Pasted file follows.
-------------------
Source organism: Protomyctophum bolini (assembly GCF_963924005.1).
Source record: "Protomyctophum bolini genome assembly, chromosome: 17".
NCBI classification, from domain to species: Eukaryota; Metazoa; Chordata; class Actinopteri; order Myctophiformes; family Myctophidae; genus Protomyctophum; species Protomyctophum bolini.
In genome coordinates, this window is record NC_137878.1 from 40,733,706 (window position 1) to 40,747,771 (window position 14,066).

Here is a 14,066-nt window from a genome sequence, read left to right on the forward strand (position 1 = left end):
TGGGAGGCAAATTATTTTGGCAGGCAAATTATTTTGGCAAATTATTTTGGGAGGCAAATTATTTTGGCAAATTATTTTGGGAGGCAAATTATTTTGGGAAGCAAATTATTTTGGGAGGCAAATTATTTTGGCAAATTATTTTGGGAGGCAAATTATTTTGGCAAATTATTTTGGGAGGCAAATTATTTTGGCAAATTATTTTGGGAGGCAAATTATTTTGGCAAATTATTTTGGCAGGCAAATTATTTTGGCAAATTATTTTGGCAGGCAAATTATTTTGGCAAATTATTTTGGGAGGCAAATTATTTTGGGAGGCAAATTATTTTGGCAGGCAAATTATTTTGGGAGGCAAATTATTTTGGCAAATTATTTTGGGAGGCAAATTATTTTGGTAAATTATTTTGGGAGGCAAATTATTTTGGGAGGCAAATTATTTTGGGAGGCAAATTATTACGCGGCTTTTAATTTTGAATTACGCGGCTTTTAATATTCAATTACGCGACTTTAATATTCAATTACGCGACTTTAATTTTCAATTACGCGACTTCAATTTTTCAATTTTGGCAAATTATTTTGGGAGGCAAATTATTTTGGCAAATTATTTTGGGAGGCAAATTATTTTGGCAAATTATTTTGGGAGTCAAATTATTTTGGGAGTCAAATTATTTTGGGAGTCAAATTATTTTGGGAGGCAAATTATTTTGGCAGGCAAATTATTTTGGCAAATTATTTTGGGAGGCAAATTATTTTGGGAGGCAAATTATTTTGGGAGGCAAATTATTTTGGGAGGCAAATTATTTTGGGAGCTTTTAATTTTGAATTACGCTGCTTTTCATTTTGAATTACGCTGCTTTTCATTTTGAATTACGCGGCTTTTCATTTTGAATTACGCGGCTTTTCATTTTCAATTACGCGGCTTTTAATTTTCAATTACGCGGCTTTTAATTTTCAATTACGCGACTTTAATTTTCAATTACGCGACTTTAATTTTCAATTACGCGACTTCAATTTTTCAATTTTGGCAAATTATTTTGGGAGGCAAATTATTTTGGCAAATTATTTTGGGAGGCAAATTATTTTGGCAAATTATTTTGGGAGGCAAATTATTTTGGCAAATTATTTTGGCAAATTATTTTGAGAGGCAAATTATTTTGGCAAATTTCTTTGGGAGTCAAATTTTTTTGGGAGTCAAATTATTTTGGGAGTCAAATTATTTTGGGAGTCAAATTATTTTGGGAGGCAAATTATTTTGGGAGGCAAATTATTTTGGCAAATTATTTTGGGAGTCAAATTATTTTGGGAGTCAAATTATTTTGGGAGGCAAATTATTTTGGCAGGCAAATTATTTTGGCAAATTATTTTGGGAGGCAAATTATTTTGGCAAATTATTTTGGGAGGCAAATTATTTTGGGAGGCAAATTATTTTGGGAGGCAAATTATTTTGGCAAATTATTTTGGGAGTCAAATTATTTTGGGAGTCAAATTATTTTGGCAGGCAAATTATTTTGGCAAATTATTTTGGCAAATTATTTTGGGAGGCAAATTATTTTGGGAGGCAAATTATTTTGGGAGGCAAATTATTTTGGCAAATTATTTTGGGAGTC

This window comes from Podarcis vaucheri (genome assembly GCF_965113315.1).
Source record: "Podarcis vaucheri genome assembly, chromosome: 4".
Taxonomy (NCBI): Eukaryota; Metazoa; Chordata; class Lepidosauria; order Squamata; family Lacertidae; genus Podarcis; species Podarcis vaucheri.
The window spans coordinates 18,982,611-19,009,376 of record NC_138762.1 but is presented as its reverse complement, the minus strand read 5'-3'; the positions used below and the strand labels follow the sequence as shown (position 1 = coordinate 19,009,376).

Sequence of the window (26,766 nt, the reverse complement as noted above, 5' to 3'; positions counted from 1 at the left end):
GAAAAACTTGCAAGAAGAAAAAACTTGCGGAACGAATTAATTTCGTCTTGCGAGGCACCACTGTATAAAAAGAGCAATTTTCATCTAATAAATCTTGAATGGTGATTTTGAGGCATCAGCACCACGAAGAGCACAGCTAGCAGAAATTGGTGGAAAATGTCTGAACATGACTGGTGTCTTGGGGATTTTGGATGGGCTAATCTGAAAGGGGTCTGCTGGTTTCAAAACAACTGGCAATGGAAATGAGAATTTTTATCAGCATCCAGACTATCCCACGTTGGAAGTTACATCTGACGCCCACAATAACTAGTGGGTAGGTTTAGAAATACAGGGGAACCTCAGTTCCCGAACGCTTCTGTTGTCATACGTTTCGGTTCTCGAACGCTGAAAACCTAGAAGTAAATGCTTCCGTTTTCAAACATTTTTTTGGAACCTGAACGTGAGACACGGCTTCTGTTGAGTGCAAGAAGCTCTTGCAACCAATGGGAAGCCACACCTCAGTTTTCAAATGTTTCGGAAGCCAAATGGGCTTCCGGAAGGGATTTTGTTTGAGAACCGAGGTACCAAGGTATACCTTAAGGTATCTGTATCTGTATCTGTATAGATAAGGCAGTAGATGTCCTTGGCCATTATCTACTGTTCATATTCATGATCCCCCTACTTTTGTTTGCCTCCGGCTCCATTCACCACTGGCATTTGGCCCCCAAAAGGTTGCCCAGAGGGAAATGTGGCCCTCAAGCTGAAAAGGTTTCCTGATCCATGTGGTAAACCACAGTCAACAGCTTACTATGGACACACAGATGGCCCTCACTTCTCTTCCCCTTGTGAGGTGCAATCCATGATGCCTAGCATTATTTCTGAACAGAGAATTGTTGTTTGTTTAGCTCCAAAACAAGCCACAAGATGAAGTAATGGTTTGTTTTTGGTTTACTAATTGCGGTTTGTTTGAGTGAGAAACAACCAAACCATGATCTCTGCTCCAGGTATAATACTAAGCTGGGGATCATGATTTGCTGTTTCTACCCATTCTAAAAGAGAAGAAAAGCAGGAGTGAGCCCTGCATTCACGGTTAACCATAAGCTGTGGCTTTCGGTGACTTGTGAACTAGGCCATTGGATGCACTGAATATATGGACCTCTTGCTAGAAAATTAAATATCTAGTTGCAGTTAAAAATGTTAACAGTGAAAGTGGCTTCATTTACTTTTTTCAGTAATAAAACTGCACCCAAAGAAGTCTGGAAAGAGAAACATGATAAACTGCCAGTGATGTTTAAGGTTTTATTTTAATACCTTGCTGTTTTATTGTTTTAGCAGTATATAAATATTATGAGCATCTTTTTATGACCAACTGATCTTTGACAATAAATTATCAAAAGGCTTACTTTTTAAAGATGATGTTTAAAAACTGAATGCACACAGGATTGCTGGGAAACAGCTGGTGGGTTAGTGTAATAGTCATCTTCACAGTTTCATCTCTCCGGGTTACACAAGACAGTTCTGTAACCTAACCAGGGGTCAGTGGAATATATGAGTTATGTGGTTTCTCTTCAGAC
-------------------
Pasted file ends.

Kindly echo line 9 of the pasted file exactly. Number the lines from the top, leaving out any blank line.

Taxonomy (NCBI): Eukaryota; Metazoa; Chordata; class Lepidosauria; order Squamata; family Lacertidae; genus Podarcis; species Podarcis vaucheri.